We’ve written on our blog in the past about the intersection of (gay) marriage, HIV stigma, and LGBTQ rights. I’m reminded of how our issues intersect today as the Charlotte City Council prepares to debate and vote on proposed fully-inclusive non-discrimination protections for LGBTQ citizens. As the largest city in North Carolina, Charlotte sets a tone for the rest of the state, and we’re hopeful that these ordinances will pass tonight. Mecklenburg County has the highest rate of HIV in the state, and we know residents struggling with an HIV diagnosis may also be struggling with their own understanding of their gender identity or sexual orientation.
Our movement owes a note of thanks and appreciation to the many organizations who’ve been leaders on this issue, including our coalition partners Equality NC, MeckPAC, the Human Rights Campaign, and ACLU of NC. If you are a Charlotte resident and support the ordinance, you can attend the city council meeting tonight at 6:30 PM at 600 East Fourth Street. Wear blue in support of non-discrimination, and show up early if you want a seat. We’ll be live-tweeting tonight’s meeting. Earlier today I wrote the City Council the e-mail below asking them for their support of tonight’s ordinance. Let’s hope they do the right thing tonight.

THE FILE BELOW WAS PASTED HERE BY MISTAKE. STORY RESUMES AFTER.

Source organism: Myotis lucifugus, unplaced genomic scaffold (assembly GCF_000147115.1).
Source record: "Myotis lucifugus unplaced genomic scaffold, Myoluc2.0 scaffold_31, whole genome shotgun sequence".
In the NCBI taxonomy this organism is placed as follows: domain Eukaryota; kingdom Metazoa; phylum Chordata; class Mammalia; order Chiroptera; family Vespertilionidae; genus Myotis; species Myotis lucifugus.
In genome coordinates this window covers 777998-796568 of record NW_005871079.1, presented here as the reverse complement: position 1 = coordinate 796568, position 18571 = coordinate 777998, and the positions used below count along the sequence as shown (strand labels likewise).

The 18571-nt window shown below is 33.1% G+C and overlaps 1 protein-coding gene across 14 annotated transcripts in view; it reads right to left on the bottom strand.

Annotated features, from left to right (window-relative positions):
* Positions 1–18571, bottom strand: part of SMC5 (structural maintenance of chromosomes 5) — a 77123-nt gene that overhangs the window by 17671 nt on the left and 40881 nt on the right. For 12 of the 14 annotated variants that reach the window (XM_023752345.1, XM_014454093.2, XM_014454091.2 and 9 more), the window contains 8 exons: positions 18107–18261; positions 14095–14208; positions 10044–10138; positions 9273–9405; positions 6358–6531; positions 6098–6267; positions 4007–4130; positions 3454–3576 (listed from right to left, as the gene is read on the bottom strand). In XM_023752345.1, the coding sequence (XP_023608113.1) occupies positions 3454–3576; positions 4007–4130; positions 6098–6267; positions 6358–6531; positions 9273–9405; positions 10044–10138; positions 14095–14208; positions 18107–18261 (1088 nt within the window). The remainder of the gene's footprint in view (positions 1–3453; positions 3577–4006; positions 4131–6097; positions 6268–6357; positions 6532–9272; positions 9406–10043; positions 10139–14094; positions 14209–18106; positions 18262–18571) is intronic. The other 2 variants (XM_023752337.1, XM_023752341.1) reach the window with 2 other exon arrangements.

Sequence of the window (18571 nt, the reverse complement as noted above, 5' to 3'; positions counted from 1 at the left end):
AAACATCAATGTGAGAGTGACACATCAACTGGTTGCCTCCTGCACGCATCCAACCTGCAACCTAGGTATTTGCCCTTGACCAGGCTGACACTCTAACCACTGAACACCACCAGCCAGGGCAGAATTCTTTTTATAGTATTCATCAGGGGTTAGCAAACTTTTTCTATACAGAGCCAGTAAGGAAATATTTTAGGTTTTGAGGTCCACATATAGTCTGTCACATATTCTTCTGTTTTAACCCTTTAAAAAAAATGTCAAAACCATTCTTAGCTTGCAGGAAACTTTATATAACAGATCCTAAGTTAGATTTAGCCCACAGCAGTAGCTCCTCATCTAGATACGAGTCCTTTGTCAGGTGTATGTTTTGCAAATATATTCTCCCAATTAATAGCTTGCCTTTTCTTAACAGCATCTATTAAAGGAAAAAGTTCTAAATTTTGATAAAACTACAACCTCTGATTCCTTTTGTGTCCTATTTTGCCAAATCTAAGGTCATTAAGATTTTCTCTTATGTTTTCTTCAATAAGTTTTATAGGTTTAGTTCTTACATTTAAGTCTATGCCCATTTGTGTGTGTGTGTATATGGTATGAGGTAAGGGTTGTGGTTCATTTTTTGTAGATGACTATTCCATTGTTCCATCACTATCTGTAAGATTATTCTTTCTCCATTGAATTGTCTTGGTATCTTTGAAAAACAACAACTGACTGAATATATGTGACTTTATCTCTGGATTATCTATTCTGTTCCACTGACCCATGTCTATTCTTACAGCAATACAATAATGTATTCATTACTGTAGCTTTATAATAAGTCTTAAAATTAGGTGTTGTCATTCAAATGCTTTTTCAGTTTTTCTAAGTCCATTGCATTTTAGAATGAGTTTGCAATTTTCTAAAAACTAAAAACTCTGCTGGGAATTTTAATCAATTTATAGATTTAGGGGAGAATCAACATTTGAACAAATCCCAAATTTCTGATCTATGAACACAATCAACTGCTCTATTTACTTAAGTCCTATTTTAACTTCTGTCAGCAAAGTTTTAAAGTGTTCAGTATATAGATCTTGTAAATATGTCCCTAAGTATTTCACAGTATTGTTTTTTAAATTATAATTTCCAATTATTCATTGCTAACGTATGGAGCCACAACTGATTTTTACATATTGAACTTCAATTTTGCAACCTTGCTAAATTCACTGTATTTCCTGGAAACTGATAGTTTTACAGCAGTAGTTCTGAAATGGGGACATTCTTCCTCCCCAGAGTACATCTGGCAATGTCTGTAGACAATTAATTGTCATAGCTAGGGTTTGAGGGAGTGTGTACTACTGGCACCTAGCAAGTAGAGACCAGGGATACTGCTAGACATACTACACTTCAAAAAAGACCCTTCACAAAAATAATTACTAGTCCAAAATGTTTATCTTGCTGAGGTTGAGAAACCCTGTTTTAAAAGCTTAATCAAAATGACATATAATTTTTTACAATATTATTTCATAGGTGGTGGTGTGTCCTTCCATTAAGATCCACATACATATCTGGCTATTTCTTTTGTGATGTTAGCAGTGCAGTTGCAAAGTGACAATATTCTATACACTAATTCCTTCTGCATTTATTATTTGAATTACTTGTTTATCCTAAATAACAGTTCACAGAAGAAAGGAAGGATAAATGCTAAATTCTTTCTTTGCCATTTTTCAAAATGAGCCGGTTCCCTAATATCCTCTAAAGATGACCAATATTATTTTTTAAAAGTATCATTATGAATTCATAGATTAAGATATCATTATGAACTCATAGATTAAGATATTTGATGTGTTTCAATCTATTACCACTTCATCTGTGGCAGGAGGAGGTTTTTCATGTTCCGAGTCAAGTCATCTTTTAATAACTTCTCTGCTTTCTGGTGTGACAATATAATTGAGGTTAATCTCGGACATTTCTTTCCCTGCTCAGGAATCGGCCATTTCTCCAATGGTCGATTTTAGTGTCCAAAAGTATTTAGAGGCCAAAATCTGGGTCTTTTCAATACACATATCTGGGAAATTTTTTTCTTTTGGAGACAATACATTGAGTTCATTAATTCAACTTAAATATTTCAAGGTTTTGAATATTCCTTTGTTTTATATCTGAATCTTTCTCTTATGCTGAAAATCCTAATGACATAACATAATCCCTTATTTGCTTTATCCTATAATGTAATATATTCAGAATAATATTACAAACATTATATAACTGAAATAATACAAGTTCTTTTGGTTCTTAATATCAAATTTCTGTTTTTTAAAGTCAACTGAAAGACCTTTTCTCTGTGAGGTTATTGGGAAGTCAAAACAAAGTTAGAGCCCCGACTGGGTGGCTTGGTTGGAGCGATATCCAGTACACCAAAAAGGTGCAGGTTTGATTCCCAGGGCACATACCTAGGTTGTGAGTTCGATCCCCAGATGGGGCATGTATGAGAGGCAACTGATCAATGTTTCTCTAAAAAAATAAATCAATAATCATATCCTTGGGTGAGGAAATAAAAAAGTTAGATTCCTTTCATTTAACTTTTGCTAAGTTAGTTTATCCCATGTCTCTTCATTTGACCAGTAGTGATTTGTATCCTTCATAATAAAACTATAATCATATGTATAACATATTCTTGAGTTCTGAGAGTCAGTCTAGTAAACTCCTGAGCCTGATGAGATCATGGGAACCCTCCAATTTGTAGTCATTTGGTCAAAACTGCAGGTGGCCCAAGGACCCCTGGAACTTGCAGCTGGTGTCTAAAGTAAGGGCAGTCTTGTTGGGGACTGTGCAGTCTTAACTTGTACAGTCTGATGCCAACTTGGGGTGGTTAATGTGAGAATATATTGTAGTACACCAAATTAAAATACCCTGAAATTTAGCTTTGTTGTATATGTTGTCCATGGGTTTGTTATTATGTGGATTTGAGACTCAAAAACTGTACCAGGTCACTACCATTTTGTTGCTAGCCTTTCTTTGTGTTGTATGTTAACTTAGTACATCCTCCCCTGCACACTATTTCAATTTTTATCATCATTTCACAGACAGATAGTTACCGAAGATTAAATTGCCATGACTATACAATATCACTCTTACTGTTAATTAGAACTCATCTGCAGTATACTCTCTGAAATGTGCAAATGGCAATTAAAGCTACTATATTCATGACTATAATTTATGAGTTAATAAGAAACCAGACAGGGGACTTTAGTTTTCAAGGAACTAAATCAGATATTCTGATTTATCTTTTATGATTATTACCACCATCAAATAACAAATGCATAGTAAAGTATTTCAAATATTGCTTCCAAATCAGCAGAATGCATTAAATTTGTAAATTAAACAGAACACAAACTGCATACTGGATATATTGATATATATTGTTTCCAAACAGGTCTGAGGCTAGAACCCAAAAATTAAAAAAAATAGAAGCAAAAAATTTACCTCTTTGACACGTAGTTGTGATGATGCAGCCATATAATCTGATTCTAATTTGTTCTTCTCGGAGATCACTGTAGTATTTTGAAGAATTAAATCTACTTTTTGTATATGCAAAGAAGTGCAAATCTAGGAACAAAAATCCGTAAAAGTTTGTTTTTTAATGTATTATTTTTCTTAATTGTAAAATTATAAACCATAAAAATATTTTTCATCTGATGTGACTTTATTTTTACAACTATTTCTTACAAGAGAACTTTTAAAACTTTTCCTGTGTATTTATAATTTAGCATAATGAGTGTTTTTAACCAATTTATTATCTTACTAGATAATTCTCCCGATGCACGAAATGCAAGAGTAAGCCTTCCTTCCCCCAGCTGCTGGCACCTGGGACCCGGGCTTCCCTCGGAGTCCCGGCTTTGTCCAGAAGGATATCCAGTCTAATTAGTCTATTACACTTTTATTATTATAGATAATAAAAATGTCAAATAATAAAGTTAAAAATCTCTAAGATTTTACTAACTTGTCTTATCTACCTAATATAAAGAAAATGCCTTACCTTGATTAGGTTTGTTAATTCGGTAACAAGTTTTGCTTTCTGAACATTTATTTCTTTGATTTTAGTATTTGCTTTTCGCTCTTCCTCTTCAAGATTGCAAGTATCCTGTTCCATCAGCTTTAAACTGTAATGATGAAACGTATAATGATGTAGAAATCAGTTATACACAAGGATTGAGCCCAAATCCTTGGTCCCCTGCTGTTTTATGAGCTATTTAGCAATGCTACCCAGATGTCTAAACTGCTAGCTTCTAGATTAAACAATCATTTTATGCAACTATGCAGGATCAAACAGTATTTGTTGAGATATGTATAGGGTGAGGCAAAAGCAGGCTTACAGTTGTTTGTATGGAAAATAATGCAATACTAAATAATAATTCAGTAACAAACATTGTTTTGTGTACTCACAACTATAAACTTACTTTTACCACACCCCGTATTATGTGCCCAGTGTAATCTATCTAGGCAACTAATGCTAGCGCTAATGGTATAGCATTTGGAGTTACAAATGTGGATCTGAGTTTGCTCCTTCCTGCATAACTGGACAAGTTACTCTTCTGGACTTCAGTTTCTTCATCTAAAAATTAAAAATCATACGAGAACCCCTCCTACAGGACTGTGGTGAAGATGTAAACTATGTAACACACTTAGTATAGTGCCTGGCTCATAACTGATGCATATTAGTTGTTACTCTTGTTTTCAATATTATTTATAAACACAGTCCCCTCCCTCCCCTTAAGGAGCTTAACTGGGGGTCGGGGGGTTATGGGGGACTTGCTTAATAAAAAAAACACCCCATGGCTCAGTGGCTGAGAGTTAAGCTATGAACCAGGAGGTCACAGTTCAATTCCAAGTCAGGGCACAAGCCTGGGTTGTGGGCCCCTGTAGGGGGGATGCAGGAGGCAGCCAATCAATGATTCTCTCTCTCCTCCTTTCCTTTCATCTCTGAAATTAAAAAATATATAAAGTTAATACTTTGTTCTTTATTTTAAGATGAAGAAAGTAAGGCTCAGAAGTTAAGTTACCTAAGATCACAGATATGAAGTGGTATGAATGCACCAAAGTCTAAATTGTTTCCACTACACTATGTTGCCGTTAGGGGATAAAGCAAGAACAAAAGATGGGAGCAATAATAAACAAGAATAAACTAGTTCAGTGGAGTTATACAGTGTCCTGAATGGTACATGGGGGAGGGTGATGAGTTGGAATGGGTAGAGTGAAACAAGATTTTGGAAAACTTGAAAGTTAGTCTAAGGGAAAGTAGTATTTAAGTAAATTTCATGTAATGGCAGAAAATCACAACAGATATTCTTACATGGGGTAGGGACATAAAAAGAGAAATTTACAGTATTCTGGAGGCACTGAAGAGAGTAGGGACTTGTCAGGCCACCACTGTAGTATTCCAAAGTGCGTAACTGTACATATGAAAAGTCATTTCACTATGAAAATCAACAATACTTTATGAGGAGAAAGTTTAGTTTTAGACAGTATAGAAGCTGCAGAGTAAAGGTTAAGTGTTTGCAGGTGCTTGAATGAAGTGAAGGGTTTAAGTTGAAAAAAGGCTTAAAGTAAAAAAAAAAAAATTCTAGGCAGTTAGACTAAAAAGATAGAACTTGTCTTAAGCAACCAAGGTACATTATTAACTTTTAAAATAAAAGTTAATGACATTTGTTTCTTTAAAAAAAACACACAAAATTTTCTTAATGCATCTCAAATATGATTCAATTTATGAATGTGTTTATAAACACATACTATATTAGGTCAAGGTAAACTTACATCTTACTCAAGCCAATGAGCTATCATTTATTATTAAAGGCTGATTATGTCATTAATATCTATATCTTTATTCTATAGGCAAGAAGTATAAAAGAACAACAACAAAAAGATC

Dear Mayor Roberts and the Charlotte City Council,
I know you’ve received a lot of messages about the non-discrimination ordinance you are voting on this evening, so I’ll keep my comments brief. Our organization wrote you last year requesting that you pass the ordinances proposed at that time. On behalf of our statewide membership, including over 2,000 residents of Charlotte, I’m making that same request today.
Approximately half of all people living with HIV and AIDS in North Carolina are gay, bisexual, or transgender, and HIV stigma and homophobia are closely linked. They reinforce each other, and prevent individuals from being their true selves and accessing healthcare, employment, and basic accommodations. Not everyone in our communities has legal protection against discrimination, and you can take one small step to change that tonight.
Please be in touch if I can answer any questions or provide information before your vote this evening.
All the best,
North Carolina AIDS Action Network